Part 9 - Malta, Day 2
Part 9 - Malta, Day 2
Rays of sunshine woke us up this morning and there wasn’t a single cloud in the sky. It can be so easy to enjoy your vacation – and, of course, the obligatory abundant breakfast outside.
In the early moring, the Silhouette had docked on the other side of the port. The sight of her immediately brought up fond memories of the amazing Holy Land Cruise we had done on her. So far, she is still our favorite ship.
During breakfast we decided to take a HoHo bus to explore the southern part of the island – above all the pretty fishing village with the unpronounceable name of Marsaxlokk. As there was no bus at the exit of the ship but the shuttle boat in front of the bow of the Constellation seemed to be ready to leave, we got on the boat and enjoyed the ride across the sunny harbor.
On the other side we walked along the promenade and took one of the buses at the stop. This time one of the other bus company. Once again, we first passed through Vittoriosa, where we had been to a bar the night before. School children waved at us, the colorful porches of the typical houses were shining in the morning sun, and every so often we could see the bulging carts of mobile fruit and veg merchants as we were listening to the interesting explanations we were given through the headphones on the bus.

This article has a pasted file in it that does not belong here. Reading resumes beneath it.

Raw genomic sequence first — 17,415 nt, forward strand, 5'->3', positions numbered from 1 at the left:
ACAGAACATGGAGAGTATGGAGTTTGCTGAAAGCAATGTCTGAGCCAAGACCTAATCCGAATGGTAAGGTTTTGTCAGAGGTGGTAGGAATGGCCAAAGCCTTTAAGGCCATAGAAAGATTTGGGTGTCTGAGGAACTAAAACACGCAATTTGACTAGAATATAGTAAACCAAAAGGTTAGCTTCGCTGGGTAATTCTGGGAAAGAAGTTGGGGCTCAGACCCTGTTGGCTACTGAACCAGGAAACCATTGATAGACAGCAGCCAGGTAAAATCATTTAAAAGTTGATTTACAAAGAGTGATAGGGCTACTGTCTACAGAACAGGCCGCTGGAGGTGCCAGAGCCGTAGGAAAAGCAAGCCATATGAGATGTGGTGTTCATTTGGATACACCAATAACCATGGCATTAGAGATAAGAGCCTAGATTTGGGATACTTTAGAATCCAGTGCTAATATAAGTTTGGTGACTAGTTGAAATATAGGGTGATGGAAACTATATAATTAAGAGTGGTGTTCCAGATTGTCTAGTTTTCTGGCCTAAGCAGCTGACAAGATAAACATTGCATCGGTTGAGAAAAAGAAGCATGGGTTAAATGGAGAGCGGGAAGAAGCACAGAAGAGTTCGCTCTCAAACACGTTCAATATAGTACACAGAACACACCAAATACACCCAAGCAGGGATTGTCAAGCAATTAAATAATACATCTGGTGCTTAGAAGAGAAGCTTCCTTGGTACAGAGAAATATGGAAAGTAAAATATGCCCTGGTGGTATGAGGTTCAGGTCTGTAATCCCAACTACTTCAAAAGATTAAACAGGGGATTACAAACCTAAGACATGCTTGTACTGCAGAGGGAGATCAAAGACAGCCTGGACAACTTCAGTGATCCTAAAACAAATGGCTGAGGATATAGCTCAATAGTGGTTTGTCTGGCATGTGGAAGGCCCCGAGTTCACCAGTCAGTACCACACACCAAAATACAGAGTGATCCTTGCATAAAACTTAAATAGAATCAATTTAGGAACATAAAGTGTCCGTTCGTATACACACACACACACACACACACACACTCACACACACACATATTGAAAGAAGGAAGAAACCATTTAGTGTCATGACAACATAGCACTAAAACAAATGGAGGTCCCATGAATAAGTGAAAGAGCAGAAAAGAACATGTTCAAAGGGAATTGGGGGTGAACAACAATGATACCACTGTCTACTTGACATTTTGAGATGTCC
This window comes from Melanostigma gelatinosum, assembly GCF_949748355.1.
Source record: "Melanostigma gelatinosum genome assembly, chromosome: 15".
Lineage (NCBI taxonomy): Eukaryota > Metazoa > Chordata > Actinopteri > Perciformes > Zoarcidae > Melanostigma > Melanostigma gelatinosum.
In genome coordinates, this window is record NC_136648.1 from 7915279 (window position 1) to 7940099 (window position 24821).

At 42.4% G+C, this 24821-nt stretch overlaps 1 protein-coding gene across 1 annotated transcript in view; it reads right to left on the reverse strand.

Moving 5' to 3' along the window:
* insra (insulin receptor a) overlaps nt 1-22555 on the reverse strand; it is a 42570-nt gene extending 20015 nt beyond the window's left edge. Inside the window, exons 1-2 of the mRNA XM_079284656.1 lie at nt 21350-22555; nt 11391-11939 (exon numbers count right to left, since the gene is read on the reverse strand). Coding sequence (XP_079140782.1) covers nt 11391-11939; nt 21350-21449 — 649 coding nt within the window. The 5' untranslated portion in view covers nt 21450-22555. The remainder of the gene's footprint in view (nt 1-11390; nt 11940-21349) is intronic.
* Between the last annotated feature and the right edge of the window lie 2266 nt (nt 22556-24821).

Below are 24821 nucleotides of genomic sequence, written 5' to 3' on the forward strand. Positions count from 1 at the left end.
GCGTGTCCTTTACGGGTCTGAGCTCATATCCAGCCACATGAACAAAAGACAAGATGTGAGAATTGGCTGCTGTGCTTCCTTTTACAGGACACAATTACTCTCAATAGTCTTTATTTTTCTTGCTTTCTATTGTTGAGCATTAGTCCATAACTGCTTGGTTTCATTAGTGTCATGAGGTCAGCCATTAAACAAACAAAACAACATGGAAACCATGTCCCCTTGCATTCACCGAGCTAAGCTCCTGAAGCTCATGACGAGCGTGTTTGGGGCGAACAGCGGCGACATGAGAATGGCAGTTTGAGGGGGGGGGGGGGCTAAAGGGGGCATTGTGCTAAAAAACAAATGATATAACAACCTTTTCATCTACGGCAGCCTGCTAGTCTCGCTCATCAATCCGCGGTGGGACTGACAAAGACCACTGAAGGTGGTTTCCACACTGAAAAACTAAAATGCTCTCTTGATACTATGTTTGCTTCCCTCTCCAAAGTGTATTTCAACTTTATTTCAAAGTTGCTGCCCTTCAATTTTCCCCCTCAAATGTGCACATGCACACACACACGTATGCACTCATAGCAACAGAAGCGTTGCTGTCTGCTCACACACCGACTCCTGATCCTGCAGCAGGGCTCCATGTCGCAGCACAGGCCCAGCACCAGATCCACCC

After crossing the island for a while, we saw the colorful fishing boats of Marsaxlokk, which we still rememebered from our last visit
It was still pleasantly quiet. The seagulls were screeching above the water, the air was filled with the unmistakable smell of a fishing port, and some locals were having their morning chats on the promenade while the fishermen cheerfully mended their nets and cleaned their boats.
We just walked along the waterfront and enjoyed the beautiful sight of the many colorfully painted boats.
On our way back to the bus stop we passed through the stalls of the daily market, which had just opened.
We didn’t have to wait long for the next bus. As soon as we had reached the parking lot, it already turned around the corner. It took us to our next destination – the Blue Grotto.
The bust stopped at a parking lot on top of the rocks, where there were also a few restaurants and souvenir shops. From there we took the steep downhill path to the water and reached a little pier. We bought our tickets at a small booth and with other waiting passengers boarded the next free boat, which left immediately with a loud, clattering noise.
At first we passed below the shops and restaurants before the first caves soon came into view.
Our skipper drove us directly into one of the caves and slowly turned the boat. The water below us was incredibly clear and, depending on the incidence of light, shone in the most various shades of blue. In addition, the walls of the grotto were covered in violet-colored algae on the waterline – a truly beautiful play of colors.
We drove out again and along further grottoes and rock bridges to another big opening in the rock.